2017 has been a year of few changes for drunk driving laws in the U.S., which is a bit shocking, given that DUI statistics show an increase in drunk driving fatalities over the past three years. According to NHTSA, DUI fatalities were at their highest since 2009, and there are indications that 2017 will see an increase too. Yet solutions to create safer streets across the nation do not seem to be in the works.
To be fair, Pennsylvania did implement an all-offender ignition interlock law this year. Utah lowered the blood alcohol concentration (BAC) limit to .05 percent for DUIs. At the same time, Florida passed on stricter ignition interlock laws and Wisconsin continues to sidestep its lenient drunk driving reputation. As we end 2017, we can all look at the next year as perhaps a new beginning for drunk driving laws.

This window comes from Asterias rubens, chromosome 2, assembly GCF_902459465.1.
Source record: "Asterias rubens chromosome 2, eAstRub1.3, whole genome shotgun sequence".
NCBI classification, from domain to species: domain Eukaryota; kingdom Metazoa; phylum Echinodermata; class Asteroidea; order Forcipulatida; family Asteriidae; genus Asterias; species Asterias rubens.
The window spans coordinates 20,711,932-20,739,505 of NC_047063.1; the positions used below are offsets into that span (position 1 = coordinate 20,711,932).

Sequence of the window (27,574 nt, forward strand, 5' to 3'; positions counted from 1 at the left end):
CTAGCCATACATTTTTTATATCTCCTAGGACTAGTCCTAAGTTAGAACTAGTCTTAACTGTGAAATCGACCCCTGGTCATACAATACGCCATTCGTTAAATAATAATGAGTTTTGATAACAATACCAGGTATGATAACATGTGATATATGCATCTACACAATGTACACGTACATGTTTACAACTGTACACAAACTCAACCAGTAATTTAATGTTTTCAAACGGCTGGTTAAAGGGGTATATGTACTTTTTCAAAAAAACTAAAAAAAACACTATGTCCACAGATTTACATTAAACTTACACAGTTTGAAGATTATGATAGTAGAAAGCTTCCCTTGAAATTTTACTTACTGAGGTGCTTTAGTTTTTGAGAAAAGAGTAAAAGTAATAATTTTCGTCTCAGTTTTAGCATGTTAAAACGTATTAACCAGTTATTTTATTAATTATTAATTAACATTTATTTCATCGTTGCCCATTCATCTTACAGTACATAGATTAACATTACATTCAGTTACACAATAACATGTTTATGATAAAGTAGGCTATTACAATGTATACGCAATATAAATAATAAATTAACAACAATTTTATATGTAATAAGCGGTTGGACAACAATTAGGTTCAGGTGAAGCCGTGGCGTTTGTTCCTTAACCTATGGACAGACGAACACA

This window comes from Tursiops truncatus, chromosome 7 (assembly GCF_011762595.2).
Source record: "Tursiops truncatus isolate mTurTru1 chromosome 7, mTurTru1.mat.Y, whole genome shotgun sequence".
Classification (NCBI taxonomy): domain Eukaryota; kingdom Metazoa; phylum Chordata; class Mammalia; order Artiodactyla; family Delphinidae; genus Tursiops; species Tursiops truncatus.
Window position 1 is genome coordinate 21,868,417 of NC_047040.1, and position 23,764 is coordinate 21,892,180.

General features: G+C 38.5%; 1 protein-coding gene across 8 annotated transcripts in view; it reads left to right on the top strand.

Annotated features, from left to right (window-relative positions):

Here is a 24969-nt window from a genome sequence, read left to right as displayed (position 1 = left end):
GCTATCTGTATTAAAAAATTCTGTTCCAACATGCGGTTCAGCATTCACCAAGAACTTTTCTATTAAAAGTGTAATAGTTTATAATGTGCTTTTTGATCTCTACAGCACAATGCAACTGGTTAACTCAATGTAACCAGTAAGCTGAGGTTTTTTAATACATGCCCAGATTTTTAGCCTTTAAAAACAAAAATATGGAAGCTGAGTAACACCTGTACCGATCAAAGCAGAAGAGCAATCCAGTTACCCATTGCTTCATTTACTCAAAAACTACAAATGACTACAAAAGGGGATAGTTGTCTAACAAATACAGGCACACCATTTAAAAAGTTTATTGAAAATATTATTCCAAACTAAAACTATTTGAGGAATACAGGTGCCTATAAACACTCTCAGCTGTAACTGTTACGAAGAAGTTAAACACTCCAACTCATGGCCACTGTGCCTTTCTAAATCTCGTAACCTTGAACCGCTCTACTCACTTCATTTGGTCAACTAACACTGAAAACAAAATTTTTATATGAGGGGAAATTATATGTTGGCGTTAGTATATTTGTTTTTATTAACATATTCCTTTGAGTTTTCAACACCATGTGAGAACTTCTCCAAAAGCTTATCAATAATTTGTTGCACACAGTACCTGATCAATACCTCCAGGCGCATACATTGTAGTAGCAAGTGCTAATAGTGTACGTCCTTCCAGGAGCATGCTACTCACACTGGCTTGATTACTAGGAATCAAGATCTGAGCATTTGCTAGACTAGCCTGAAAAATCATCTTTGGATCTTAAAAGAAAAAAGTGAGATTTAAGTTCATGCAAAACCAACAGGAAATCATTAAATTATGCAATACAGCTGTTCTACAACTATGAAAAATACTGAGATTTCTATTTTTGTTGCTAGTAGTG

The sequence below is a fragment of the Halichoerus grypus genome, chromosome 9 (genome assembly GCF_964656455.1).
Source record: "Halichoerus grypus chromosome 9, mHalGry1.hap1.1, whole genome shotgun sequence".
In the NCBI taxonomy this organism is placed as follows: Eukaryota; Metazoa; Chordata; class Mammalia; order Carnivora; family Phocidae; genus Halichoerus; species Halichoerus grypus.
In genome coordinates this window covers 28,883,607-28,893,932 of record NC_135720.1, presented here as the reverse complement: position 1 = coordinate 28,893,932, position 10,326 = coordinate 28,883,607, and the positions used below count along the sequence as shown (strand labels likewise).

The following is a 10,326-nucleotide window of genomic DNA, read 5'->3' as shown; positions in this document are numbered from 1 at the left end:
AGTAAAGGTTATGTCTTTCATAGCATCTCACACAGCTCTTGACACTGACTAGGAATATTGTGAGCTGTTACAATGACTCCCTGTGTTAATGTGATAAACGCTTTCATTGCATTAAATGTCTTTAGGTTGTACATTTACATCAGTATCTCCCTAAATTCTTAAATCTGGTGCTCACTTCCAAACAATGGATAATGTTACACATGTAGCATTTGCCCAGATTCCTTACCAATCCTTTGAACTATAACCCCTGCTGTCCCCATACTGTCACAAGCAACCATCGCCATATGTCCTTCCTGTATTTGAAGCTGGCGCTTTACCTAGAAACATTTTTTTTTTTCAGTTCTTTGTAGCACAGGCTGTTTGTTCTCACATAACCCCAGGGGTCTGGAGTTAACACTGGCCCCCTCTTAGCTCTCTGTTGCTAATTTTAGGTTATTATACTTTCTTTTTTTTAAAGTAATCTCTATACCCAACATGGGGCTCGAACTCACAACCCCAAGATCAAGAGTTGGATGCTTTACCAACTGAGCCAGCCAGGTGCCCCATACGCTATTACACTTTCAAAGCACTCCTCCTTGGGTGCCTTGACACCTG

A few DUI statistics to consider:
- There were 10,497 DUI fatalities with a BAC of .08 percent or higher.
- 28 percent of all traffic fatalities were attributed to drunk driving in 2016.
- Of that 10,497, 67 percent of the DUI drivers had a BAC of .15 or higher.
- Ignition interlock devices prevent a driver from starting or driving a vehicle if even a trace amount of alcohol is detected.
Ignition interlock devices reduce subsequent DUI arrests by 67 percent.
Drunk driving numbers and statistics all boil down to one solution: eliminating drunk driving. While we may see an obvious solution to the problem, one that requires personal responsibility before the first sip of a drink is tried, the reality is that too many people are still taking chances. If drunk driving laws are strengthened and if more ignition interlock devices are required on vehicles, perhaps we can begin to see a decline in the number of DUI fatalities and associated problems for a long time ahead.